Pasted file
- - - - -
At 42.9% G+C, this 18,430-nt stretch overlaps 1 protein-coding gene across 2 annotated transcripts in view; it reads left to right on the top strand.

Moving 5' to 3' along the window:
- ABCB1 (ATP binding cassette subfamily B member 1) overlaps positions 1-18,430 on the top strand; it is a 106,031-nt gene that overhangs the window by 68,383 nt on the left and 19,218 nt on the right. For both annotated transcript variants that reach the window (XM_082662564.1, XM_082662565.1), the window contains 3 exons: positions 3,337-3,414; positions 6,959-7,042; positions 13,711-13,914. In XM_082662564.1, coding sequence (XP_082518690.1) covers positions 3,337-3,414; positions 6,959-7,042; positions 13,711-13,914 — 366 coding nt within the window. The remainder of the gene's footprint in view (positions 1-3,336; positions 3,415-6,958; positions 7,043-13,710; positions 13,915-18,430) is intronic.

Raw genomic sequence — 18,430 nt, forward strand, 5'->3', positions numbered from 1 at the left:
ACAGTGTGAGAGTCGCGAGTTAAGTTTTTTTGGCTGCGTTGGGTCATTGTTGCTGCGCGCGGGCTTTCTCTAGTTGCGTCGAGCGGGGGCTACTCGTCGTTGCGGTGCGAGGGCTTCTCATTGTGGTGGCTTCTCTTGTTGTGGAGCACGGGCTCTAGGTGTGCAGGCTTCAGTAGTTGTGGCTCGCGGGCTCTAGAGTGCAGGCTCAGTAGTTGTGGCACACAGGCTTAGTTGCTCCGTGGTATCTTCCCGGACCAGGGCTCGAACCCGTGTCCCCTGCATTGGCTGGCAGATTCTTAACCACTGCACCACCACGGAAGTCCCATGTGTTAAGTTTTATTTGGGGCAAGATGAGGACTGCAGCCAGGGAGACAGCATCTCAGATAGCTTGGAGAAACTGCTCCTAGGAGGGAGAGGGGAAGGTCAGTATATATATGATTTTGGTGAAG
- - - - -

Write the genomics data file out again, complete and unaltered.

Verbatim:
At 42.9% G+C, this 18,430-nt stretch overlaps 1 protein-coding gene across 2 annotated transcripts in view; it reads left to right on the top strand.

Moving 5' to 3' along the window:
- ABCB1 (ATP binding cassette subfamily B member 1) overlaps positions 1-18,430 on the top strand; it is a 106,031-nt gene that overhangs the window by 68,383 nt on the left and 19,218 nt on the right. For both annotated transcript variants that reach the window (XM_082662564.1, XM_082662565.1), the window contains 3 exons: positions 3,337-3,414; positions 6,959-7,042; positions 13,711-13,914. In XM_082662564.1, coding sequence (XP_082518690.1) covers positions 3,337-3,414; positions 6,959-7,042; positions 13,711-13,914 — 366 coding nt within the window. The remainder of the gene's footprint in view (positions 1-3,336; positions 3,415-6,958; positions 7,043-13,710; positions 13,915-18,430) is intronic.

Raw genomic sequence — 18,430 nt, forward strand, 5'->3', positions numbered from 1 at the left:
ACAGTGTGAGAGTCGCGAGTTAAGTTTTTTTGGCTGCGTTGGGTCATTGTTGCTGCGCGCGGGCTTTCTCTAGTTGCGTCGAGCGGGGGCTACTCGTCGTTGCGGTGCGAGGGCTTCTCATTGTGGTGGCTTCTCTTGTTGTGGAGCACGGGCTCTAGGTGTGCAGGCTTCAGTAGTTGTGGCTCGCGGGCTCTAGAGTGCAGGCTCAGTAGTTGTGGCACACAGGCTTAGTTGCTCCGTGGTATCTTCCCGGACCAGGGCTCGAACCCGTGTCCCCTGCATTGGCTGGCAGATTCTTAACCACTGCACCACCACGGAAGTCCCATGTGTTAAGTTTTATTTGGGGCAAGATGAGGACTGCAGCCAGGGAGACAGCATCTCAGATAGCTTGGAGAAACTGCTCCTAGGAGGGAGAGGGGAAGGTCAGTATATATATGATTTTGGTGAAG